Once set up, having a consistent UTM practice will allow you to measure with precision just how traffic reaches your content. This will allow you to identify channels that work, as well as once that don’t.

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Now that you’ve got a good system of record for your inbound links, it’s important that you clean up the standard ones so that you get an accurate measure of traffic, and there’s one source that’s the cause of more errors than any other:

4. Clean Up Your Referral Channel

Google looks at referrals as any source of traffic that comes via a link on another site’s web page. The trouble with this, is that Google often counts traffic coming from your own efforts as referral traffic and bundles them into this channel, giving you a false reading. In theory, better referral traffic is a good barometer for blog health, but if you’re getting a bad reading it can trick you into thinking things are better than they really are. What does a false reading look like:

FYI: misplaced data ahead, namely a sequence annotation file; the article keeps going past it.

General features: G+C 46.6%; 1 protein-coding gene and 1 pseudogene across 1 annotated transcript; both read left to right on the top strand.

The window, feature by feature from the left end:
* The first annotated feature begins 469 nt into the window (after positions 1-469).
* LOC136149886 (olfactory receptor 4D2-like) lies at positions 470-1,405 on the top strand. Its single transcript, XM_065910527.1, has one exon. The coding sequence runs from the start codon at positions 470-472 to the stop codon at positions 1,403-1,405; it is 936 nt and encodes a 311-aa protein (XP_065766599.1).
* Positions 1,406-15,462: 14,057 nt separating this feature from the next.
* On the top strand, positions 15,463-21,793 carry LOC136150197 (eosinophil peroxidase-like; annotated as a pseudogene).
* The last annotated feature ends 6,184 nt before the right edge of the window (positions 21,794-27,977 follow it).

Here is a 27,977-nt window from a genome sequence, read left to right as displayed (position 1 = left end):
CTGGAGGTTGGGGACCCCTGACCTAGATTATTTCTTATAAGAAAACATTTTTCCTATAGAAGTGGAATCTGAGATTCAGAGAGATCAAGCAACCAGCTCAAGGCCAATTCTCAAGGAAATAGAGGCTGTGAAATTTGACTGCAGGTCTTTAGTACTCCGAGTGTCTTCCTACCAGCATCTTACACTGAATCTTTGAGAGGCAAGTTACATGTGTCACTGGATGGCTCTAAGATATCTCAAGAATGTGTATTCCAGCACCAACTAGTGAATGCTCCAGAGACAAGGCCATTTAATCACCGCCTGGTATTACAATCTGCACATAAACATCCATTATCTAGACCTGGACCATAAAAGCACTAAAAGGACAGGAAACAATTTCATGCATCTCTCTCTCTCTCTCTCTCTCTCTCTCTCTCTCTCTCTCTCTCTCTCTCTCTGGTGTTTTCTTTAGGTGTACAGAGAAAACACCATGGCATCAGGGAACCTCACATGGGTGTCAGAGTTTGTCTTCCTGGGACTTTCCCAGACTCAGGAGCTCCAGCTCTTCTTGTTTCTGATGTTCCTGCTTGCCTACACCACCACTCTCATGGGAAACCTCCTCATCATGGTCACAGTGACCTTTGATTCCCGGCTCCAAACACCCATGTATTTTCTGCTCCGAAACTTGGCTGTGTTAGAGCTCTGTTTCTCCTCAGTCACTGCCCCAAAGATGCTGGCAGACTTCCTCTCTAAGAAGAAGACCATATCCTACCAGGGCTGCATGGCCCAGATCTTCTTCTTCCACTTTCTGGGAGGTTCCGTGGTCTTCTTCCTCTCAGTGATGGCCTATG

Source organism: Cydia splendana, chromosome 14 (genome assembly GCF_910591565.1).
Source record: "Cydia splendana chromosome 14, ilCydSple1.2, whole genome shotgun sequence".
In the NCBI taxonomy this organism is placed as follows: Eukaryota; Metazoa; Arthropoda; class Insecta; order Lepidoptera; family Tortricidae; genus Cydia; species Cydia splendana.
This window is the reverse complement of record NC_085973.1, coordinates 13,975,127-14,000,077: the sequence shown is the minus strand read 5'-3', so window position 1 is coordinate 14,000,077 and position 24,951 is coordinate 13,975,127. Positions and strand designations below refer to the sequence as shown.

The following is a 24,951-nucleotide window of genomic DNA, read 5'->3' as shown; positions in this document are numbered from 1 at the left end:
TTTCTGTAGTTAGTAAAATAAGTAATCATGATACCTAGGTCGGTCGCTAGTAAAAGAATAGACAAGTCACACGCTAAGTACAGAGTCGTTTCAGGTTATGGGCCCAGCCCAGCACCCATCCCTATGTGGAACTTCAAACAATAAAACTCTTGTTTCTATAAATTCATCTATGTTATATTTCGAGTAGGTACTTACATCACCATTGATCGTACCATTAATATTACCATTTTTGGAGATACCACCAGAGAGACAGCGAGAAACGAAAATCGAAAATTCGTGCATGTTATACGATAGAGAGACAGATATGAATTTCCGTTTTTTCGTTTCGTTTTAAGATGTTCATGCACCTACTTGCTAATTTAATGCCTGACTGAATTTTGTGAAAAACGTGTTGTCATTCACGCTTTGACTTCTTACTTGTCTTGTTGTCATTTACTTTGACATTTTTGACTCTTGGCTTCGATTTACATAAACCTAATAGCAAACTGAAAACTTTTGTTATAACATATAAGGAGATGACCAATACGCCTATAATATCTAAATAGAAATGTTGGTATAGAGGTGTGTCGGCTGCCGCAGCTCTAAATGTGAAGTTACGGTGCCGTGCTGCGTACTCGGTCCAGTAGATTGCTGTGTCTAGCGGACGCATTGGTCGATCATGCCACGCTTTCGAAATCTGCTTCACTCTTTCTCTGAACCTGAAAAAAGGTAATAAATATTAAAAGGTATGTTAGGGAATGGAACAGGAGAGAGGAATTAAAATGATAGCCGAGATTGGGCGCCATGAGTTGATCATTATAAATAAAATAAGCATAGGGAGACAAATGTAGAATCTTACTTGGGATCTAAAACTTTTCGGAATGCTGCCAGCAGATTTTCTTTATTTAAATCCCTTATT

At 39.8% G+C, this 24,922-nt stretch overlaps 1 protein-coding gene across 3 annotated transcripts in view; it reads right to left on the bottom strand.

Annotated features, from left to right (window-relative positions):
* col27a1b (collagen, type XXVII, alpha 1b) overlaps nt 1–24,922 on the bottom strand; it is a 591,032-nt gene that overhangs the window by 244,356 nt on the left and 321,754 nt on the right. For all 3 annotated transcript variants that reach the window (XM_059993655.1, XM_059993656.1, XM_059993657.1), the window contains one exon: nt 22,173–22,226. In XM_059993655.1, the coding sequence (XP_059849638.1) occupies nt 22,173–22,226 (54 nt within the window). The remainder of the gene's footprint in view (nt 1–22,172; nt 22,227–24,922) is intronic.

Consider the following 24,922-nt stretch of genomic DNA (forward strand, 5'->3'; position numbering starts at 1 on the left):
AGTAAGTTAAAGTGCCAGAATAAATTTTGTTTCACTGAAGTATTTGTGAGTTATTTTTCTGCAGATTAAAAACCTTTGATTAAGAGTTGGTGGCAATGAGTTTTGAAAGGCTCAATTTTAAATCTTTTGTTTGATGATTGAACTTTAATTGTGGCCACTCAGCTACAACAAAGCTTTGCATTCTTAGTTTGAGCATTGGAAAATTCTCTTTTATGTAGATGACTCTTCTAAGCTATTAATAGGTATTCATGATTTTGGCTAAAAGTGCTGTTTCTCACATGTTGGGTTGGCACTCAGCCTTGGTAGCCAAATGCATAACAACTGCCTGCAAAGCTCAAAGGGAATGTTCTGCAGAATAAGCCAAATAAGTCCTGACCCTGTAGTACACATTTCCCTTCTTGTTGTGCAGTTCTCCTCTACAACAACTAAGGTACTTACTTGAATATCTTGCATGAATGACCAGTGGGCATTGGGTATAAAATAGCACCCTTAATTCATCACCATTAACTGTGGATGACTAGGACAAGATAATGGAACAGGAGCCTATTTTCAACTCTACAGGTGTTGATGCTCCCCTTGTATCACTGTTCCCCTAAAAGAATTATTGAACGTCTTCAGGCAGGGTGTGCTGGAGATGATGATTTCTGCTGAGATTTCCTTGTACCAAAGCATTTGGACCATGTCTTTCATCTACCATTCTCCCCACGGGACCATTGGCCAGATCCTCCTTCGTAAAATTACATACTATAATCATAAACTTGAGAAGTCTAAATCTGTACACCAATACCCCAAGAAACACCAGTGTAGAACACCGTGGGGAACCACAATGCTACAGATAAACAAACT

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Using Google’s standard definition, it counts traffic coming from email links (without UTMs), our corporate site, and even our old subdomain as referral traffic. In fact, in this example, out of over 209K visits, only 59K were accurate referrals from social. So how to you update your referral channels? The answer lies in GA’s Admin section, under Channel Settings: 

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By spending a little time in this section and by giving GA some instructions on what your channels should look like, you’ll develop a much more accurate identity for traffic coming to your site. This will give you much more honest feedback about what’s working and not, as well as removing any uncertainty about your numbers.